When Matthew’s brother, his wife, and kids moved back here a few years ago, we were excited on so many levels. Matthew and his brother Brandon are tight, our kids love their cousins, and I like Brandon’s wife Jennifer. Heck, I love Jennifer. She is the person with whom I ran my first 10K race, with whom I now run with every Tuesday and Thursday mornings after we drop our kids off at school (6.5K on Tuesday!), and with whom I love to go on ‘girls’ nights‘ with to talk about anything and everything.
One topic that has come up many times when we’ve been together — just me and Jen, or with our husbands — is her work at the food bank here in town. The first time we talked about it, I remember feeling like a veil was lifted. I had no idea that so many kids in our small community were hungry. They go to school without breakfast (Thanks be for the Breakfast Club (free, donated food)(not the movie) who feed them) and they survive on snacks and lunches that their parents get from the food bank. I wanted to go buy a flat of bread and some sandwich makings and sit at the school to feed everyone, but that’s not the best plan. Unless I want to mortify those kids who are hungry.
Instead, I’ve chosen to donate food and money to our food bank. I also signed up as a volunteer. My ‘training’ shift was over the summer and Jennifer (and her Mom!) showed me the ropes. We packed bags of vegetables, I got cardboard boxes ready, and I learned about what the food limits were. I also manned the ‘bread station’ and handed out the frozen breads donated by our local grocery stores (IGA and Nester’s), Tim Horton’s, and True Grain Bakery.
The AGM was last week and I sat in as a volunteer. There was talk of last year’s business, and of the new things coming down the pipe. The President stepped down and called for nominations for a new President. Jennifer and her Mom volunteered to share the job as President and Vice-President. The former President said that a new Treasurer was needed and asked if there were any volunteers. I felt a nudge in my chest, but waited to see if anyone else wanted the position. After a good minute of people averting their eyes and looking at the floor, I raised my hand.
I’m a Chartered Accountant, if you think that will work.
They did. I’m now the Secretary/Treasurer and have a meeting today to learn what my job will entail. I had my second volunteer shift at the food bank on Tuesday (people ‘shop’ the food bank by appointment on Tuesday afternoons) and I’m starting to get the hang of it. I kind of love that it’s a family affair, with Jenn and her Mom and I forming the executive. I have a lot to learn, but I’m excited about some of the things coming down the pipe for the food bank.
I’ve wanted to write about this for a while now but hesitated because I don’t want to be all, LOOK AT ME. Because it’s not about me. It’s about them.
It’s about the single Mom who works, but after paying for things like rent and heat, doesn’t have much left over to feed her family. It’s about that guy on Disability who would work if he could, but is physically incapable to do so. It’s about the kids who rely on the food bank for snacks because their parents are unemployed (or under-employed) despite every effort that they make to be otherwise. Each person who uses the food bank has a story, just like you and I do. The only difference is that they are also dealing with hunger, the likes of which I’ve never had to deal with.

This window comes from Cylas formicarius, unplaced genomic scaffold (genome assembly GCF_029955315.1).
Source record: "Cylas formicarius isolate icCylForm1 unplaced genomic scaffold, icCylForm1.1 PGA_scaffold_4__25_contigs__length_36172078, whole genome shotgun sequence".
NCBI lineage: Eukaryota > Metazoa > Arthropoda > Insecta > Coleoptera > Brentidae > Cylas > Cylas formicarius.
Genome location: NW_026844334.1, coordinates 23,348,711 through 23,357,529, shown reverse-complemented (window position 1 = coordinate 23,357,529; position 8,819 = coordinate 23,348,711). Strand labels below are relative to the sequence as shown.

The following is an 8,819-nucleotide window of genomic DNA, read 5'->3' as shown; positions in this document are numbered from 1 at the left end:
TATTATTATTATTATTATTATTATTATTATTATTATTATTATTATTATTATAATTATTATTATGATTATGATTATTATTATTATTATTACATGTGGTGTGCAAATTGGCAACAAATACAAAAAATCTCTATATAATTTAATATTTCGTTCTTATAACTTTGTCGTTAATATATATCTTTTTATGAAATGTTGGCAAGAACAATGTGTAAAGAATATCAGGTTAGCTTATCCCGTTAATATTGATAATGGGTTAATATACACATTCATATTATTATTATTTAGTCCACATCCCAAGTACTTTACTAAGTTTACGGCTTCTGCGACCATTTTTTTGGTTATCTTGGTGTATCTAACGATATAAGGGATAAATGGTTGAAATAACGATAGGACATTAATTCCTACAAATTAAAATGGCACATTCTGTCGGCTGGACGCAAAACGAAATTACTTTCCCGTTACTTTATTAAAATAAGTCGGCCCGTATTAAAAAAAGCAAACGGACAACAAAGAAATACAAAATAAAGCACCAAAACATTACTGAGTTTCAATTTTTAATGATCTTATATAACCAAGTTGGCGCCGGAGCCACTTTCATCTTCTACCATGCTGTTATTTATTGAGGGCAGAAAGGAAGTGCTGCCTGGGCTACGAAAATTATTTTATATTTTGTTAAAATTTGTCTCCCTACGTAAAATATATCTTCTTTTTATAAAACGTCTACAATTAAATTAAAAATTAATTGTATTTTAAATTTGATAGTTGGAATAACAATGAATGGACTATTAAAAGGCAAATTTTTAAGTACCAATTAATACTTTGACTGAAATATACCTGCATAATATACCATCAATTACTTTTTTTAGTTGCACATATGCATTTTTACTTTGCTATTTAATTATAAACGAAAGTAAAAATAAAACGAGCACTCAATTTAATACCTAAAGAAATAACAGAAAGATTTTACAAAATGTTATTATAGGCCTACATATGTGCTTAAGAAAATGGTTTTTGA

We live in a great community, as I’ve stated many times over, and many people in our small town give so much to help feed those who are hungry. There’s always a need, though, especially as we get into the colder months and the huge Christmas bounty from last winter is dwindling. The same is probably true in your own community, even if you don’t know about it. I didn’t know about it until less than a year ago. It’s so easy to think that hunger is something that happens in poorer countries, not in a country as rich as Canada (or the United States)(or wherever you live). That’s just not the truth.
I called Jennifer to ask her what items are most requested because (I’m still new at this, and) I want to put it out there for those of you who may have a little extra to give to your neighbors in need. She told me that there are paper grocery bags at the grocery stores in town that list the most-needed items, which you can grab and fill (if you feel so led).
I know from my Tuesday shift that our food bank is completely out of canned fish and peanut butter, which are the two most highly requested items. Almond butter is a close third, for those with allergies. The food bank has cash donations to work with, but we shop locally to support the stores who give to us (and price match) so freely, and we can’t justify spending so much on those items. I know that this is an issue nation-wide, so if you see these items on sale and you want to drop them off at the food bank (or in a food bank bin at your local grocery store), know that they will be appreciated.
We also have a ‘Healthy Snack Program’ for the elementary schools here in town, and we’re dangerously low on snack items (Granola bars, fruit snacks, etc.). There’s been a request to extend the program to the middle and high schools, but we’re not sure how we’re going to get there. Yet.
If making physical donations is too cumbersome, you can always donate online at Food Banks BC (my province) or Food Banks Canada. You can make a donation to the food bank in your community, or to the organization as a whole. If you want.
This is (obviously) not a sponsored post, but it’s something near and dear to my heart. I’ve got a bee in my bonnet and I want to feed ALL THE PEOPLE. I can’t afford to do it myself, and simply want to bring this issue to the attention of those who may have no idea how rampant hunger is. In North America. In TWO THOUSAND AND TWELVE.
Thanks for listening, friends. I’ll step off of my soapbox now.